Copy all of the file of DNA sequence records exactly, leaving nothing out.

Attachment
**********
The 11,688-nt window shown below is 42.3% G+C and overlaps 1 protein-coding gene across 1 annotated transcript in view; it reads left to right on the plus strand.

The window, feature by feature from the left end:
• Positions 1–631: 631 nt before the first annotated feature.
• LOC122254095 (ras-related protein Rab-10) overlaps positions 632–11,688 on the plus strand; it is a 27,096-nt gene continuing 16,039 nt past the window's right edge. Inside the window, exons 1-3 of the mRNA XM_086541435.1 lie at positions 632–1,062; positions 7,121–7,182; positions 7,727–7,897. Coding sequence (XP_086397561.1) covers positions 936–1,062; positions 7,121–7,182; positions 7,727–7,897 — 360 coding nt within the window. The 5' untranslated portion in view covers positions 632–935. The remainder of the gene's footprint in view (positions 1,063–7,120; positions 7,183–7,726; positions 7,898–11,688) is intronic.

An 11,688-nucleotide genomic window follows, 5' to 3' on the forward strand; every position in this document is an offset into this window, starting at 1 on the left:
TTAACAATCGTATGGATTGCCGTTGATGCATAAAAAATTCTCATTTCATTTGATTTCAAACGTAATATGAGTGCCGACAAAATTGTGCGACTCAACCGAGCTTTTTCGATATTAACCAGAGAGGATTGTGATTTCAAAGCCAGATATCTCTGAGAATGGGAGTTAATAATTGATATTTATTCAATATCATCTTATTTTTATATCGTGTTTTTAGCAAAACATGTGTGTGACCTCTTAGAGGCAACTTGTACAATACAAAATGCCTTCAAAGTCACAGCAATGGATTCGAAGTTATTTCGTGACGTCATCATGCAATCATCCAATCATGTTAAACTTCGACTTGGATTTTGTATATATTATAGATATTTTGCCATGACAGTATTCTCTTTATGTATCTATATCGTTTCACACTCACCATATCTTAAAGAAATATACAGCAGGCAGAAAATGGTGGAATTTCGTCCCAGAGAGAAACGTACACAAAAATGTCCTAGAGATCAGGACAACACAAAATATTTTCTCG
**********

The 11,688-nt window shown below is 42.3% G+C and overlaps 1 protein-coding gene across 1 annotated transcript in view; it reads left to right on the plus strand.

The window, feature by feature from the left end:
• Positions 1–631: 631 nt before the first annotated feature.
• LOC122254095 (ras-related protein Rab-10) overlaps positions 632–11,688 on the plus strand; it is a 27,096-nt gene continuing 16,039 nt past the window's right edge. Inside the window, exons 1-3 of the mRNA XM_086541435.1 lie at positions 632–1,062; positions 7,121–7,182; positions 7,727–7,897. Coding sequence (XP_086397561.1) covers positions 936–1,062; positions 7,121–7,182; positions 7,727–7,897 — 360 coding nt within the window. The 5' untranslated portion in view covers positions 632–935. The remainder of the gene's footprint in view (positions 1,063–7,120; positions 7,183–7,726; positions 7,898–11,688) is intronic.

An 11,688-nucleotide genomic window follows, 5' to 3' on the forward strand; every position in this document is an offset into this window, starting at 1 on the left:
TTAACAATCGTATGGATTGCCGTTGATGCATAAAAAATTCTCATTTCATTTGATTTCAAACGTAATATGAGTGCCGACAAAATTGTGCGACTCAACCGAGCTTTTTCGATATTAACCAGAGAGGATTGTGATTTCAAAGCCAGATATCTCTGAGAATGGGAGTTAATAATTGATATTTATTCAATATCATCTTATTTTTATATCGTGTTTTTAGCAAAACATGTGTGTGACCTCTTAGAGGCAACTTGTACAATACAAAATGCCTTCAAAGTCACAGCAATGGATTCGAAGTTATTTCGTGACGTCATCATGCAATCATCCAATCATGTTAAACTTCGACTTGGATTTTGTATATATTATAGATATTTTGCCATGACAGTATTCTCTTTATGTATCTATATCGTTTCACACTCACCATATCTTAAAGAAATATACAGCAGGCAGAAAATGGTGGAATTTCGTCCCAGAGAGAAACGTACACAAAAATGTCCTAGAGATCAGGACAACACAAAATATTTTCTCG